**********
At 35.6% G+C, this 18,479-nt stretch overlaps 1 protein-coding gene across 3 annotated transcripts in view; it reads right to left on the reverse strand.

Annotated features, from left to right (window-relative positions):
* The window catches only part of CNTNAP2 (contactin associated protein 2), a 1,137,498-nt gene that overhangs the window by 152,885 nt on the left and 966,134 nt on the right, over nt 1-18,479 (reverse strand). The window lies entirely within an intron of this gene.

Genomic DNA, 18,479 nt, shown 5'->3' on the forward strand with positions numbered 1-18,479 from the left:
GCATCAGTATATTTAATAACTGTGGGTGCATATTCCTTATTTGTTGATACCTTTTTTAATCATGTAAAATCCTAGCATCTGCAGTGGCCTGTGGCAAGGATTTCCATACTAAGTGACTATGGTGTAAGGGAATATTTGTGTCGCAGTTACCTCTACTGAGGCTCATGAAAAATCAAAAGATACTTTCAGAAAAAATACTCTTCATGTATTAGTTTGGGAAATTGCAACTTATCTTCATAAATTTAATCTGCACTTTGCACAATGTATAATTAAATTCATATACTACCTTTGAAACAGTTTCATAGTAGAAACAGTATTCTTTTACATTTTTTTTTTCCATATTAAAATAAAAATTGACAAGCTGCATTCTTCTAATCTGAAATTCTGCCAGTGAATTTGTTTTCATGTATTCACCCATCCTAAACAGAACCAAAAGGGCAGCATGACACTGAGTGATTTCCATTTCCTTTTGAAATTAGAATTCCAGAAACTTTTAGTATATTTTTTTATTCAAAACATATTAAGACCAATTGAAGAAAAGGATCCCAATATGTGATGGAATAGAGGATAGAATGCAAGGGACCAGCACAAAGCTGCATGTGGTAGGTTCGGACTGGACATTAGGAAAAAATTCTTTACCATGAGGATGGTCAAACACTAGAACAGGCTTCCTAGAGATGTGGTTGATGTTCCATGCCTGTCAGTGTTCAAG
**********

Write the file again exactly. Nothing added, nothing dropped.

At 35.6% G+C, this 18,479-nt stretch overlaps 1 protein-coding gene across 3 annotated transcripts in view; it reads right to left on the reverse strand.

Annotated features, from left to right (window-relative positions):
* The window catches only part of CNTNAP2 (contactin associated protein 2), a 1,137,498-nt gene that overhangs the window by 152,885 nt on the left and 966,134 nt on the right, over nt 1-18,479 (reverse strand). The window lies entirely within an intron of this gene.

Genomic DNA, 18,479 nt, shown 5'->3' on the forward strand with positions numbered 1-18,479 from the left:
GCATCAGTATATTTAATAACTGTGGGTGCATATTCCTTATTTGTTGATACCTTTTTTAATCATGTAAAATCCTAGCATCTGCAGTGGCCTGTGGCAAGGATTTCCATACTAAGTGACTATGGTGTAAGGGAATATTTGTGTCGCAGTTACCTCTACTGAGGCTCATGAAAAATCAAAAGATACTTTCAGAAAAAATACTCTTCATGTATTAGTTTGGGAAATTGCAACTTATCTTCATAAATTTAATCTGCACTTTGCACAATGTATAATTAAATTCATATACTACCTTTGAAACAGTTTCATAGTAGAAACAGTATTCTTTTACATTTTTTTTTTCCATATTAAAATAAAAATTGACAAGCTGCATTCTTCTAATCTGAAATTCTGCCAGTGAATTTGTTTTCATGTATTCACCCATCCTAAACAGAACCAAAAGGGCAGCATGACACTGAGTGATTTCCATTTCCTTTTGAAATTAGAATTCCAGAAACTTTTAGTATATTTTTTTATTCAAAACATATTAAGACCAATTGAAGAAAAGGATCCCAATATGTGATGGAATAGAGGATAGAATGCAAGGGACCAGCACAAAGCTGCATGTGGTAGGTTCGGACTGGACATTAGGAAAAAATTCTTTACCATGAGGATGGTCAAACACTAGAACAGGCTTCCTAGAGATGTGGTTGATGTTCCATGCCTGTCAGTGTTCAAG